I had talked to Jim about doing something for Stanford after the success of Silicon Graphics, but he wasn’t ready. Would he be ready after the success of Netscape? I knew I had to get Jim thinking a bit about his legacy; he had been working with his head down, so focused on immediate challenges that he had barely given himself enough time to think about the future. As it happened, I had just read Titan, the biography of John D. Rockefeller by Ron Chernow (who would later win a Pulitzer Prize for his biography of George Washington and write the biography of Hamilton that was the basis for the hit musical). As Chernow recounted, Rockefeller was a highly competitive entrepreneur who had made himself one of the wealthiest men in American history, but he nearly died in his fifties from a heart attack brought on by overwork.

It was an epiphany. Convinced that his time was short (in fact, he lived to be ninety-seven), Rockefeller decided, “I’m done with trying to make more money. I’m going to become a philanthropist and make the world a better place.” Before long he had founded the University of Chicago, Rockefeller University, and the Rockefeller Foundation, and supported numerous other causes, particularly in medicine. In the process, he helped create modern philanthropy.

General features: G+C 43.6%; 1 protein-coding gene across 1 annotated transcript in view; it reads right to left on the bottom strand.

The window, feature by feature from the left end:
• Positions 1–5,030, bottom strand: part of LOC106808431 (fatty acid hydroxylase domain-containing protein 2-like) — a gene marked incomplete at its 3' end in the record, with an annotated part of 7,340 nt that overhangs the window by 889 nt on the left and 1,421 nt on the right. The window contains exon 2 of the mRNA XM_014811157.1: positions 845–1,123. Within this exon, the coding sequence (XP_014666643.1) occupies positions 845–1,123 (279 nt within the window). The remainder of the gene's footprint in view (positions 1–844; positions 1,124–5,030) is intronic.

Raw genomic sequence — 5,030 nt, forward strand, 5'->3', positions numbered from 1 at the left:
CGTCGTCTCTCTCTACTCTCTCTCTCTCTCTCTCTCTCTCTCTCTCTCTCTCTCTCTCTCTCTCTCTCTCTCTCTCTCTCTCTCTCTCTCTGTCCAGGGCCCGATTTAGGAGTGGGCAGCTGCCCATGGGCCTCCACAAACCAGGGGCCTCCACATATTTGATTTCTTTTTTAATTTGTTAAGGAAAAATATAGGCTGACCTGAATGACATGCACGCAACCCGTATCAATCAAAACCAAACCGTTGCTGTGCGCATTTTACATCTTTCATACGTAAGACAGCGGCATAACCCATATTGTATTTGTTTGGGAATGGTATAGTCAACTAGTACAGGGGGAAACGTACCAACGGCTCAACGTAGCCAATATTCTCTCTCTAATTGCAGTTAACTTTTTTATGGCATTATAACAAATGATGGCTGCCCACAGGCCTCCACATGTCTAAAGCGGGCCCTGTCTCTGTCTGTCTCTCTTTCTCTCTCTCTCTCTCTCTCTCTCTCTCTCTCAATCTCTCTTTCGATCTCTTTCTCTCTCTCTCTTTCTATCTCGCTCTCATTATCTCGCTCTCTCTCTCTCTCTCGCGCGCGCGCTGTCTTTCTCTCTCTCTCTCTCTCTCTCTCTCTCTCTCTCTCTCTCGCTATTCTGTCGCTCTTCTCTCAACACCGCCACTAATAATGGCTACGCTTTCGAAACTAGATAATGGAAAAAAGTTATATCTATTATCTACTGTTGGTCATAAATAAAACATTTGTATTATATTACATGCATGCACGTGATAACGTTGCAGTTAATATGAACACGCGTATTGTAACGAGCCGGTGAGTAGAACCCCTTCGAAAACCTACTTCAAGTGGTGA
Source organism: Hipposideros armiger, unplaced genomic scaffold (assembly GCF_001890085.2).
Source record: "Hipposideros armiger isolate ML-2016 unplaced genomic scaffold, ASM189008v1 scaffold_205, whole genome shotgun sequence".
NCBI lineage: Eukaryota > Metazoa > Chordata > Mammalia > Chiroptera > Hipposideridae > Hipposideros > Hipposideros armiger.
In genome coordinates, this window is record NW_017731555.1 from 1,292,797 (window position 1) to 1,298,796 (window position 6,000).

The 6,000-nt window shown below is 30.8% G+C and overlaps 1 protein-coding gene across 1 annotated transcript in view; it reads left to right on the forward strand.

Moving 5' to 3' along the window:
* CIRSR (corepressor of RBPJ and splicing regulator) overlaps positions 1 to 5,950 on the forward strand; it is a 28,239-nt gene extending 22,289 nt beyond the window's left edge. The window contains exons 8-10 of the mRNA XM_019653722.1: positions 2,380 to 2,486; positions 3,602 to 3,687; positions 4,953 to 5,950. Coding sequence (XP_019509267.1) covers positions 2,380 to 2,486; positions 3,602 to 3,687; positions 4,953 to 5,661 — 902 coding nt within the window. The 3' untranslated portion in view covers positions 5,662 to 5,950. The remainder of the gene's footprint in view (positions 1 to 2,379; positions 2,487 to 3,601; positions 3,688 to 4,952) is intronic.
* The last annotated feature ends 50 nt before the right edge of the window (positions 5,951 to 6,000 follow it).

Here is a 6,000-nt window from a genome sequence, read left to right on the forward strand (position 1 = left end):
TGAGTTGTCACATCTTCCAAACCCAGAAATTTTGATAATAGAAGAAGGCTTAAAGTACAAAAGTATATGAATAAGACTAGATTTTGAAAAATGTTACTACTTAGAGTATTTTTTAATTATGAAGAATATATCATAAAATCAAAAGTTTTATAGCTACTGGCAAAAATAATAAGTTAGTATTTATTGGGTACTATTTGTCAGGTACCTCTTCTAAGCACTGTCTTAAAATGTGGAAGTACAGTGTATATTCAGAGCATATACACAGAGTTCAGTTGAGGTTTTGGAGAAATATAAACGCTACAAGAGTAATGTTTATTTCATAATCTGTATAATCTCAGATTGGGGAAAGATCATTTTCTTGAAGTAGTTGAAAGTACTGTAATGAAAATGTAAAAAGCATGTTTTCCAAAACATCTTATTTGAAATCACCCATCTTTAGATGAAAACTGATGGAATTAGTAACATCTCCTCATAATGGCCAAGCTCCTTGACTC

Rockefeller is most famous for giving dimes to children, but in fact he gave away billions for the improvement of humankind. One of the most infamous of the Robber Barons, and perhaps the most ruthless and competitive of that group, a humbled Rockefeller chose a very different trajectory for the second half of his life.

I sent Jim Clark a copy of the book. I hoped the story of one legendary workaholic would help another, a century later.

I let enough time pass for Jim to read the book, and then I contacted him and told him about the plans for our new interdisciplinary center and the work on stem cells and regenerative medicine. Jim spent a day visiting the campus and talking to the faculty researchers. Jim is an intellectual and a scientist, and I hoped this interdisciplinary mix of engineering and the biosciences would excite him. It did, and that led to his commitment of $150 million to create the Clark Center, the home for Bio-X.

But that’s not the end of the story.

Not long after Jim made his commitment, President George W. Bush announced that he was severely restricting federal government support of stem cell research. The news came as a shock, not just to those of us in the academic community, but to Jim Clark. He thought the decision was a disaster, one that really would hurt the research program he had just underwritten, and he felt he needed to make a statement. Ultimately, he announced to the world, via an editorial in the New York Times,

Two years ago I pledged to donate $150 million to create a center for biomedical engineering and science at Stanford. Now Congress and the president are thwarting part of the intended purpose of this center by supporting restrictions on stem cell research and cloning. . . . I am therefore suspending $60 million of my remaining pledge.